‘In fact, people themselves are responsible for making the status quo so resistant to change. We are trapped by our own behavior. ~ Warren Bennis
Course Curator: Dr. G. Danford (London Business School MBA, Helsinki School of Economics PhD)
Eight MBA-level sessions covering: Models of change, structural barriers, cultural challenges, and the implementation of change. Speakers include: business school professors (Harvard, Stanford…), corporations (McKinsey, Bain & Co…) and more.
BEFORE YOU BEGIN: We recommend that you test your understanding of this sessions content.
WHY? Because the MOST VALID method for measuring learning is to compare results from a pre/post test of content.
Please make a note of your score for comparison purposes at the end of this session.
Time Required: 35 min.
3.0 Models of Change
- What drives change in organizations?
- The difference between external and internal congruence?
- Structural, political and cultural change perspectives?
- ‘Designing Change’ A NEW CHANGE MANAGEMENT TOOL
LEARNING MOMENTS from this session
Although external changes can pose a threat to an organizations strategy, often a greater threat can come from within the organization. The Nadler and Tushman ‘Congruence Model of Change’ reveals the degree to which three key components are congruent with one another (organizational fit with tasks, individual skills, and task requirements). The model allows leadership to determine:
- The level of organizational performance?
- The changed required to improve performance (and why)?
- The root drivers of performance improvements (work processes or people)?
- The need for organizational re-structuring?
- The need for organization culture change?
- The reason why one organization thrives within a corporate structure, and another struggles within the same structure?
- Operational effectiveness, although necessary to superior performance, is not sufficient to achieve sustainable advantage.
- Internal congruence involves multiple aspects: structure, politics and meaning.
- The ‘Three Action Frames’ for diagnosing change: structure, politics, and meanings.
- The Fogg Behavioral Model (B = MAT).
- Designing change with ‘Design Thinking’.
3.1 Congruence Model
According to the Nadler and Tushman congruence model, four inputs which have a significant influence on the pace of change:
- Environment: Factors outside the organization that have a potential impact on the organization.
- Resources: Various assets to which the organization has access, including human resources, capital, information, as well as less tangible resources.
- History: Organizational history and the history of patterns of employee behavior, policy, the types of people the organization.
- Strategy: The process of determining how the organization’s resources are best used within the environment, and within the historical context, in order to attain the desired goals.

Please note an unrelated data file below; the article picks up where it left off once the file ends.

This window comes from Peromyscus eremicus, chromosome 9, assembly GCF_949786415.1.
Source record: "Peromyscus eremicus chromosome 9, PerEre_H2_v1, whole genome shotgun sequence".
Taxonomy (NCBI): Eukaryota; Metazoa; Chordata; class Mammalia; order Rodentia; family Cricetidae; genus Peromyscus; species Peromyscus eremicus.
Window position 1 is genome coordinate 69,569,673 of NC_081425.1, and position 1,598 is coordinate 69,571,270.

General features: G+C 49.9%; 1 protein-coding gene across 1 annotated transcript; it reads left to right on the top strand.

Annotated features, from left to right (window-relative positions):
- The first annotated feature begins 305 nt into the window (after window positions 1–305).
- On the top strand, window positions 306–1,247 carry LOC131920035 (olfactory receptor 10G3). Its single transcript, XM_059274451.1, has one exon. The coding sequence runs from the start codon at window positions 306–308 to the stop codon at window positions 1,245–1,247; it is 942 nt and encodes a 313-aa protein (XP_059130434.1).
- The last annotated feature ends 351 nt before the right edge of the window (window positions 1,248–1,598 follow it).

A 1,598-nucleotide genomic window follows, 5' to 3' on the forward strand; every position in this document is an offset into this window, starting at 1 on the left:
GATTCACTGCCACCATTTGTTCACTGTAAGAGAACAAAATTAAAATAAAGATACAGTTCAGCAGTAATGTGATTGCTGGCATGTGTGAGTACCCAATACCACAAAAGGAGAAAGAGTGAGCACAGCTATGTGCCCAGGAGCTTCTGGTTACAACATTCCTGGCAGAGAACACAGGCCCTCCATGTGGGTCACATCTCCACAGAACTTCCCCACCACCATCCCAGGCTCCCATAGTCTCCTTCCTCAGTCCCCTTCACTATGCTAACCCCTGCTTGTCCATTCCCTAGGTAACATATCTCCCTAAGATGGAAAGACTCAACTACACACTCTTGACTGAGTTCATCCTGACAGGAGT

Internal Congruence (3:00)
NOTE: this video will start and stop at the pre-assigned times 0:24-3:34
3.2 What is Strategy?
Professor Michael Porter (Harvard) says that, today’s dynamic markets and technologies have called into question the sustainability of competitive advantage. Under pressure to improve productivity, quality, and speed, managers have embraced tools such as TQM, bench-marking, and re-engineering. Dramatic operational improvements have resulted, but rarely have these gains translated into sustainable profitability. Furthermore, gradually, these tools have taken the place of strategy. Porter argues that operational effectiveness, although necessary to superior performance, is not sufficient, because its techniques are easy to imitate. Strategy, according to Porter, is when a company can outperform rivals (deliver greater value), through differences it can preserve.
‘ A sound strategy is commonly undermined by a misguided view of competition, organizational failures, and the desire to always grow. Companies may have to change their strategic position due to a major structural change in their industry. In those cases, the company should choose their new position based upon: the ability to leverage a new system of complementary activities into a sustainable advantage (based upon trade-offs).
Relationship Between Strategy and Change? (4:00)
Prof. Michael Porter, Harvard Business School
NOTE: this video will start and stop at the pre-assigned times 42:23-46:16
3.3 Case: Congruence in Music Industry
The music industry has faced 40 years of disruptive technological change. The core elements of music production and distribution have been digitized, lowering barriers to entry and transforming value creation and value capture for all participants—record companies, artists, and music distributors. The first wave of digital technologies moved the music industry from analog vinyl records and magnetic cassette tapes to plastic compact discs. The latest wave in the digitization of music distribution has commoditized convenience, and shifted the power to Spotify, Pandora, and Rdio that have replaced digital downloads with direct digital streaming. Artists and record companies only get paid for the music that consumers listen to’. (K. Lakhani and M. Iansti), Harvard Business Review 2014).
This shift to digital distribution and production has created a dilemma for record companies (the trade-off between value creation and value capture), and for artists.
Case: Music Industry (5:00)
NOTE: this video will start and stop at the pre-assigned times 3:24-8:18